In 2011, Harold Hass blew the minds of wireless technologists in a TED Talk on Li-Fi, a new technology infrastructure providing data connections between devices on the backs of light waves. Last week, the innovation made news again when a company in Estonia successfully deployed the technology, offering the world's first real-life use of Li-Fi.
Li-Fi is compelling for a number of reasons. First, it's significantly faster than most everyday wireless connections, delivering speeds over 1 Gb per second, and even saw a throughput as high as 224 Gb per second in lab settings. In contrast, the latest and greatest enterprise Wi-Fi technology is capable of delivering between 1 and 2 Gb per second in the most ideal conditions. The physics of how data delivery rates are related to wave frequency explain the phenomenon. A 5.0 GHz WiFi connection is faster than that same connection at 2.4 GHz. Considering the visible light spectrum is about 10,000 times those frequency ratings, it's no surprise light as a medium delivers data faster.
But beyond the obvious differences in throughput, LiFi represents a possible release valve for currently congested and over-used WiFi channels. This is the greater, more global problem with the radio-based technology that is WiFi: everyone and everything increasingly demands to use it. With new wireless devices coming online at an exponential rate, the struggle to adopt hardware infrastructures that can keep up is very real. A limited radio frequency spectrum that the FCC allows for WiFi only exacerbates the issue. LiFi, however, operates on the visual light spectrum, which doesn't interfere with existing WiFi signals, and as such, brings new hope to the world's wireless capacity challenges.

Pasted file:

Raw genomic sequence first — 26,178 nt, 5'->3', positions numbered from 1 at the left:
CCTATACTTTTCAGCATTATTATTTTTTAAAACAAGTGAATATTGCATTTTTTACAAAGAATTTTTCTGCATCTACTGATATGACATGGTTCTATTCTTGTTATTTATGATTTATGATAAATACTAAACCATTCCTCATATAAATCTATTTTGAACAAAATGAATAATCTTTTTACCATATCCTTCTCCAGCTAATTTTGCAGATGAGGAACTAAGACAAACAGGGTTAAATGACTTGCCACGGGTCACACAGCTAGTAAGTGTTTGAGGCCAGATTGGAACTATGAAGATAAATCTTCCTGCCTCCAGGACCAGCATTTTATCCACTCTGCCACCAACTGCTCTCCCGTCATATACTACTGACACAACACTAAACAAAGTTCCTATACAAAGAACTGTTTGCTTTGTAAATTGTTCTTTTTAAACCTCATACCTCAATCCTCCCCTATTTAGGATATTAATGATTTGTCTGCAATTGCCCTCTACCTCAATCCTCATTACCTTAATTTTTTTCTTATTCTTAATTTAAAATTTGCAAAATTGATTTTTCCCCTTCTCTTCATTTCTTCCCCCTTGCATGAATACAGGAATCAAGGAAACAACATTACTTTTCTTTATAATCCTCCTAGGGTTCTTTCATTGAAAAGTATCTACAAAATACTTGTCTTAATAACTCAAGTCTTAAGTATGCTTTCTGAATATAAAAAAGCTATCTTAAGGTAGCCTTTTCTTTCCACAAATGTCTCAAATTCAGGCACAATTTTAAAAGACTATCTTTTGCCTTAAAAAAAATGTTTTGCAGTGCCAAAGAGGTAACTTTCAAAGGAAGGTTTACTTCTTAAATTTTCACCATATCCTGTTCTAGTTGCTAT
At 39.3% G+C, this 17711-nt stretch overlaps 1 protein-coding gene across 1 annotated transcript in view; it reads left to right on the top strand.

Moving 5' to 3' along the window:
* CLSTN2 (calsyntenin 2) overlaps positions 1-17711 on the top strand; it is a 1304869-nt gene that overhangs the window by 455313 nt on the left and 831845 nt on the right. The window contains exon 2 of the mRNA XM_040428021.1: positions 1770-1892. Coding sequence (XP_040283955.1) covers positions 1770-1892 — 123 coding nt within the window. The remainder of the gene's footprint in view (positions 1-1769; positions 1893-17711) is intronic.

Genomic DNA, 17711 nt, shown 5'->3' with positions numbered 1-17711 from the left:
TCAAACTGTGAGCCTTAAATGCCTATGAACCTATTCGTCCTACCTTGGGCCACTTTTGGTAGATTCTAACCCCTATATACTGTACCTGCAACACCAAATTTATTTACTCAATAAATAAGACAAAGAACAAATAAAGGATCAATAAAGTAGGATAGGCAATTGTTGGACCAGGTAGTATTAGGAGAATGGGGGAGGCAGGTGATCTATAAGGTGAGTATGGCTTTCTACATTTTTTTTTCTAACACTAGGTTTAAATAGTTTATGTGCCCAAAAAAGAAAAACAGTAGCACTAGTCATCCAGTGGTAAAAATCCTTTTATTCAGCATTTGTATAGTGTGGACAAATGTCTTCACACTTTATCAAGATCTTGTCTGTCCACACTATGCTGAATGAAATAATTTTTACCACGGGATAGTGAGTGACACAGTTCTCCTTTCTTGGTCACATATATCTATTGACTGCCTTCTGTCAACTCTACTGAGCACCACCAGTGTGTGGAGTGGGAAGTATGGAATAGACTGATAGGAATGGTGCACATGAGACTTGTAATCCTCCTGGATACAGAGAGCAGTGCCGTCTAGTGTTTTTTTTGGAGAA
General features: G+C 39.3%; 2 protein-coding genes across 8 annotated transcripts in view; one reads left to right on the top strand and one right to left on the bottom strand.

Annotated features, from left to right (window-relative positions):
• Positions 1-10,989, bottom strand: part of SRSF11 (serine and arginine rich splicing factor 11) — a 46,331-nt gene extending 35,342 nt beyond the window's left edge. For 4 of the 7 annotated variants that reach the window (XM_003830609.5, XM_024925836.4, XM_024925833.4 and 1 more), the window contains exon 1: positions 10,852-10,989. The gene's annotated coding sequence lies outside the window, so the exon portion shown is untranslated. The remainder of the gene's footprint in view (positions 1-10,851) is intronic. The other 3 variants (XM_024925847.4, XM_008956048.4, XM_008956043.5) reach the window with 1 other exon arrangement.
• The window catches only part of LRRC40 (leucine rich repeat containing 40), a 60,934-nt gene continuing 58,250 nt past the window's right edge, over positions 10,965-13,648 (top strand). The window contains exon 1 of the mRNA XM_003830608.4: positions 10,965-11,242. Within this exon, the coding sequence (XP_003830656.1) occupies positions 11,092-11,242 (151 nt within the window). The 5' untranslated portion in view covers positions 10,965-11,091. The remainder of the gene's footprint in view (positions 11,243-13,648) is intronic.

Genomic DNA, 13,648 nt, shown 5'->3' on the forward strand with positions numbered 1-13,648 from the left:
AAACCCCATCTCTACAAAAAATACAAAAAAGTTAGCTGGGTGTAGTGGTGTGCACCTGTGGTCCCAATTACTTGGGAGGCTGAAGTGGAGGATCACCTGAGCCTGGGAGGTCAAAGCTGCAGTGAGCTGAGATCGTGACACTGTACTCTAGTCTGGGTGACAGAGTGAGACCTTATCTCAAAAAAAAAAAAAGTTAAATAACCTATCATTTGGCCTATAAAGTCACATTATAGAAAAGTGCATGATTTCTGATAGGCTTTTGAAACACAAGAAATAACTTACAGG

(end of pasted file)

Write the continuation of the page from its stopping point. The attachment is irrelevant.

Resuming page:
However, LiFi is not free of disadvantages. Light cannot pass through walls, whereas WiFi can. On one hand, this means a LiFi data connection is more easy to secure and control in terms of access, but on the other, it means LiFi compliant light sources would need to be installed everywhere one needs to connect with the medium.
Additionally, because light sensors need to be able to "see" each other in order for a LiFi connection to sustain, the technology likely will struggle when used in direct sun-light. Also, deploying the new technology will involve significant and costly infrastructural upgrades. New phones, tablets, and other LiWi compliant devices will also need to be built and developed
At the end of the day, LiFi in its current (albeit developing) form is unlikely to completely replace WiFi. The new tech's limitations aside, there is simply too much existing functional WiFi infrastructure to ignore, and wide-spread adoption of LiFi is still a few years away. However, at the rate new wireless devices are coming online, LiFi might arrive just in time to give IT departments a reasonable way to keep everyone connected and happy.